It seems like a headline from The Onion — three-judge bench of the Supreme Court holds that three-judge bench judgment overruling of three-judge bench judgment stands overruled. But that is precisely what happened (in some ways) when the Supreme Court passed its order on 21 February in State of Haryana versus GD Goenka Tourism Corporation Limited.
How did this come to pass?
It starts with one of the worst drafted pieces of legislation on the books — the Right to Fair Compensation and Transparency in Land Acquisition, Relief and Rehabilitation Act, 2013. It is a law replete with the most basic of drafting errors which not only fail to guarantee a modicum of rights to those whose lands have been acquired by the government, but make it easier to subvert such rights and cause more litigation.
One of the most contentious provisions (in terms of the number of cases which have arisen under it) is Section 24 of the law which ostensibly tries to put an end to land acquisition proceedings under the Land Acquisition Act, 1894 which have lingered for too long. Specifically those land acquisition proceedings which begun prior to 2008 and where the compensation has not been paid, are deemed to have come to an end when the new law came into force.
The question is: what do they mean by “compensation has not been paid”?
The crux of most land acquisition disputes is the compensation, with the government offering a pittance and the landowners seeking more. The amount offered is often refused as the matter is taken up in litigation. Does this then constitute lack of “payment” on the part of the government?
One answer was given by the Supreme Court in Pune Municipal Corporation versus Harakchand Misrimal Solanki in 2015: so long as the compensation was not deposited in court or paid directly to the landowners, it cannot said to have been paid for the purposes of the 2013 law. This 2015 judgment by a three-judge bench held the field until another three-judge bench in Indore Development Authority versus Shailendra in 2018 took the view that it was sufficient even if the compensation was paid into the treasury so long as it was offered to land owners and they rejected it.
These two contrary views cannot be immediately reconciled. The shoddy drafting of the 2013 law meant that there was no coherent definition of what “compensation has not been paid” means for the purposes of Section 24. When two benches of equal strength take contrary views, convention (and judicial precedent) require that the issue be referred to the Chief Justice for the constitution of a larger bench. Normally, this is what happens.
But these are not normal times. Two of the judges in the Pune Municipal Corporation case were Justice Kurien Joseph and Justice Madan Lokur who were part of the 12 January press conference. The 2018 judgement was delivered by Justice Arun Mishra — the one whose handling of sensitive matters (among other things) led to the press conference in the first place. It would take wilful blindness to believe that these facts did not have a bearing on what happened next.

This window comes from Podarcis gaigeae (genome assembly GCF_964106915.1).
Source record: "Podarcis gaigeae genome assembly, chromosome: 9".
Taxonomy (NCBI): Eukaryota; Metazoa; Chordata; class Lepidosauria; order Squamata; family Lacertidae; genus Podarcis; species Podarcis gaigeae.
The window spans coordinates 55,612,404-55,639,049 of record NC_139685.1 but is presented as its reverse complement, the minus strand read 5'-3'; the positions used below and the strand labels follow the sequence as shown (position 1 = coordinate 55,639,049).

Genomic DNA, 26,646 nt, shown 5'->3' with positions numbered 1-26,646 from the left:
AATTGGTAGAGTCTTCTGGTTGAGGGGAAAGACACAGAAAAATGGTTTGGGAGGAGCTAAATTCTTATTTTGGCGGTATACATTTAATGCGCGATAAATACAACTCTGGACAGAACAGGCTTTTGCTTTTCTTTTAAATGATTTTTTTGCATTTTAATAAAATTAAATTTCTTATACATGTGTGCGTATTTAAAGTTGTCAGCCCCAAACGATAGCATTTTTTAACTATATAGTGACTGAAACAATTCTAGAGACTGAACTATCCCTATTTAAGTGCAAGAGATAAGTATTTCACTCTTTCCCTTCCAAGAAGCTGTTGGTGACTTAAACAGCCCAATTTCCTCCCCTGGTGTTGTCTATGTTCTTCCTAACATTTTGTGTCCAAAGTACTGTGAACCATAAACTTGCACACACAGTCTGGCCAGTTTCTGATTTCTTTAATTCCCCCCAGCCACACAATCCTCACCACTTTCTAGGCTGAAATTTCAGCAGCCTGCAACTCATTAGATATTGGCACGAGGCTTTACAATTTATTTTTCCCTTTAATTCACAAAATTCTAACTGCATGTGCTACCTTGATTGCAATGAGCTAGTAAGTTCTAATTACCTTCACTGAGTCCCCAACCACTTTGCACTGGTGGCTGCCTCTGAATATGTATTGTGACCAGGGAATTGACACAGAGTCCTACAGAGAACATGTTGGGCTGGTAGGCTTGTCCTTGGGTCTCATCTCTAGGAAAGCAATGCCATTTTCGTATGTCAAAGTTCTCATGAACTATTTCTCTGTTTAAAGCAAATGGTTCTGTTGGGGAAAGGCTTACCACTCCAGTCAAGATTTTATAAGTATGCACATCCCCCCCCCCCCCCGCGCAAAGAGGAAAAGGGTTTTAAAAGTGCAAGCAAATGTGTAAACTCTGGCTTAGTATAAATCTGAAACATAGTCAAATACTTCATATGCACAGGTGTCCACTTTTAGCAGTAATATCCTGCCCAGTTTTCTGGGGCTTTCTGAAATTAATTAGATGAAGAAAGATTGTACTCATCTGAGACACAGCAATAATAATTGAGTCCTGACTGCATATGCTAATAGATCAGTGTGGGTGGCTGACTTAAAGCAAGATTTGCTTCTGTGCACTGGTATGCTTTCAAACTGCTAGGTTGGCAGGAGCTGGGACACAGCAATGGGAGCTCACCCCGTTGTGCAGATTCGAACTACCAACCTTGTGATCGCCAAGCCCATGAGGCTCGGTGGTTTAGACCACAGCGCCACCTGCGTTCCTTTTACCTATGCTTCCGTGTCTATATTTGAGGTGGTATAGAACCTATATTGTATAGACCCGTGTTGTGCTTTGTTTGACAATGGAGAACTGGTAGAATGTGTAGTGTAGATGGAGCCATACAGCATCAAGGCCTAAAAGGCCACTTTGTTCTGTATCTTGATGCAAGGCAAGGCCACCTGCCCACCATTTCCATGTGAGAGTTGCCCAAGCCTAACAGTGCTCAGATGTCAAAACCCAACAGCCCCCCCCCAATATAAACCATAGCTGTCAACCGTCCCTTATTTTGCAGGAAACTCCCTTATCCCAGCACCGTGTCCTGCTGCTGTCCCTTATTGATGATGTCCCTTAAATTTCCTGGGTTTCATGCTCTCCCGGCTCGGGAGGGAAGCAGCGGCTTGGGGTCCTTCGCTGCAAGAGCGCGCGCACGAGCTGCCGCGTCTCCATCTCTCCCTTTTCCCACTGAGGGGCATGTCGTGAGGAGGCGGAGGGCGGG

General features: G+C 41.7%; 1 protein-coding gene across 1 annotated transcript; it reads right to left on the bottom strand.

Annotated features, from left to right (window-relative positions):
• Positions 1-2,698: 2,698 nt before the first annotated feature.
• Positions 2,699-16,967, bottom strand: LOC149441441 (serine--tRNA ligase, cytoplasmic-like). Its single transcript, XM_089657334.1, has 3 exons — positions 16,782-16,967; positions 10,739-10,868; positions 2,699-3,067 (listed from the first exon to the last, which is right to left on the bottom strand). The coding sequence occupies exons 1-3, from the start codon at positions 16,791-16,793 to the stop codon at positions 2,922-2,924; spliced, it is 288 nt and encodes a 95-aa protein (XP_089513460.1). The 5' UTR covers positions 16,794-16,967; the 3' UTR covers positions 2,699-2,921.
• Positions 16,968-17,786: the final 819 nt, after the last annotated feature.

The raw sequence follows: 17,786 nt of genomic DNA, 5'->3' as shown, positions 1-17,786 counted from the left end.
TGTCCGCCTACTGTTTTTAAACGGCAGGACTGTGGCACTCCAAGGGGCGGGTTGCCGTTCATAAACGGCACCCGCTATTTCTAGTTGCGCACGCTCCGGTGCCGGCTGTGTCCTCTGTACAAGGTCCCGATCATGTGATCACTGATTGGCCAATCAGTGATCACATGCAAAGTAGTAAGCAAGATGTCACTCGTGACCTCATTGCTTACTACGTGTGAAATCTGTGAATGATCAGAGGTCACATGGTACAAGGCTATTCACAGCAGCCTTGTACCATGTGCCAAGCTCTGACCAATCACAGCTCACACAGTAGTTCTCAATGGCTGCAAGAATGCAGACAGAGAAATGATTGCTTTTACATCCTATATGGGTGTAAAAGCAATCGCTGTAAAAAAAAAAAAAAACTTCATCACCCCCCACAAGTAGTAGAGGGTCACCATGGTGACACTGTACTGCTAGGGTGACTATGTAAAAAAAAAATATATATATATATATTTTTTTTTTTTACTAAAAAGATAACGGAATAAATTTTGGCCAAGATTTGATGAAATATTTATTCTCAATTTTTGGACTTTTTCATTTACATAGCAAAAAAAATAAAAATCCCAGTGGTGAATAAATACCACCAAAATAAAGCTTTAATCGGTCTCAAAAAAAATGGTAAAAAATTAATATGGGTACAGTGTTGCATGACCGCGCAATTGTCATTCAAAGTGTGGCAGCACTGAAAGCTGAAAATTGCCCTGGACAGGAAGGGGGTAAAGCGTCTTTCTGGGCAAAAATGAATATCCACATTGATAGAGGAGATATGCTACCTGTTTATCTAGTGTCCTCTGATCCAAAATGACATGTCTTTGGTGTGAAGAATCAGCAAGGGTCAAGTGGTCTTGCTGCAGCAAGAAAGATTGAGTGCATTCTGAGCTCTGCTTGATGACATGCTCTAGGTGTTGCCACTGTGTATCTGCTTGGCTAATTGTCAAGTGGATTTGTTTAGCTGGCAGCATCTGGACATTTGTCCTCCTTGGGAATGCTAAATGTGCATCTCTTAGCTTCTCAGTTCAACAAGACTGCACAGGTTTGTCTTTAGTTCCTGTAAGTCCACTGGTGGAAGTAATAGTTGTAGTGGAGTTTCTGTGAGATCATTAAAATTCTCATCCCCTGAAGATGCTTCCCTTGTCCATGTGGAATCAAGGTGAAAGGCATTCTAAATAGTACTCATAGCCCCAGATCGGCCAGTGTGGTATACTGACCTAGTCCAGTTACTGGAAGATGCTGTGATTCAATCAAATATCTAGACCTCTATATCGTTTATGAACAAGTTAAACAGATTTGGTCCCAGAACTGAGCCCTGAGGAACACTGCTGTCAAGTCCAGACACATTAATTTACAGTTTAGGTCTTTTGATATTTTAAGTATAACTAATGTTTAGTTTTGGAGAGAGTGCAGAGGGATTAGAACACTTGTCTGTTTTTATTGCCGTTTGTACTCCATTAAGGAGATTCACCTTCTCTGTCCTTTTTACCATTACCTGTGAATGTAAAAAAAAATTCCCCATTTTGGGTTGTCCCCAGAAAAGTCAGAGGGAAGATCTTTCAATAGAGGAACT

In a separate land acquisition case, a bench of Justice Lokur, Justice Joseph and Justice Deepak Gupta in the GD Goenka Tourism case not only disagreed with the finding in the Indore Development Authority case, but also directed that no High Court should follow it and requested all other coordinate benches of the Supreme Court to defer hearing matters related to it! This is an order without precedent and is in direct breach of Article 141 of the Constitution of India.
What happens next is not quite clear. Neither three-judge bench thought it fit to refer the issue to the Chief Justice of India (CJI) for constitution of a larger bench to clear the conflicting interpretation — a sign perhaps of the confidence (or lack thereof) being reposed in the CJI by his fellow judges. It was only on 22 February, after the open conflict between the benches became public, that two benches (headed by Justice AK Goel and Justice Mishra respectively) chose to refer the question of the interpretation of Section 24 to the CJI, putting the ball firmly in his court.
Will the CJI, as he has in the past, suo motu take away the GD Goenka Tourism case from Justice Lokur’s bench? Will he, in the fitness of things, constitute a five-judge bench to address the doctrinal differences? Or will he stay frozen in the state of inertia that has brought this state of things to pass?
It is a reminder, if another were needed, that the Supreme Court has ceased to function as an institution. Of course court hearings are taking place, cases getting listed and judgments are being delivered but these feel only like the motions being gone through. A largely complicit and pliant Supreme Court Bar is unwilling to face the facts and hold the judges accountable for their conduct. The court’s credibility — as a strong and capable constitutional institution — lies in shreds.
In all of this, the blame lies squarely at the feet of CJI Dipak Misra. His conduct as Chief Justice of India, whether his assertion of power as "Master of the Rolls" or fearfulness shown in the face of Government interference, has been far more damaging to the institution than any other threat the SC has faced in its history.
Updated Date: Feb 23, 2018 14:36 PM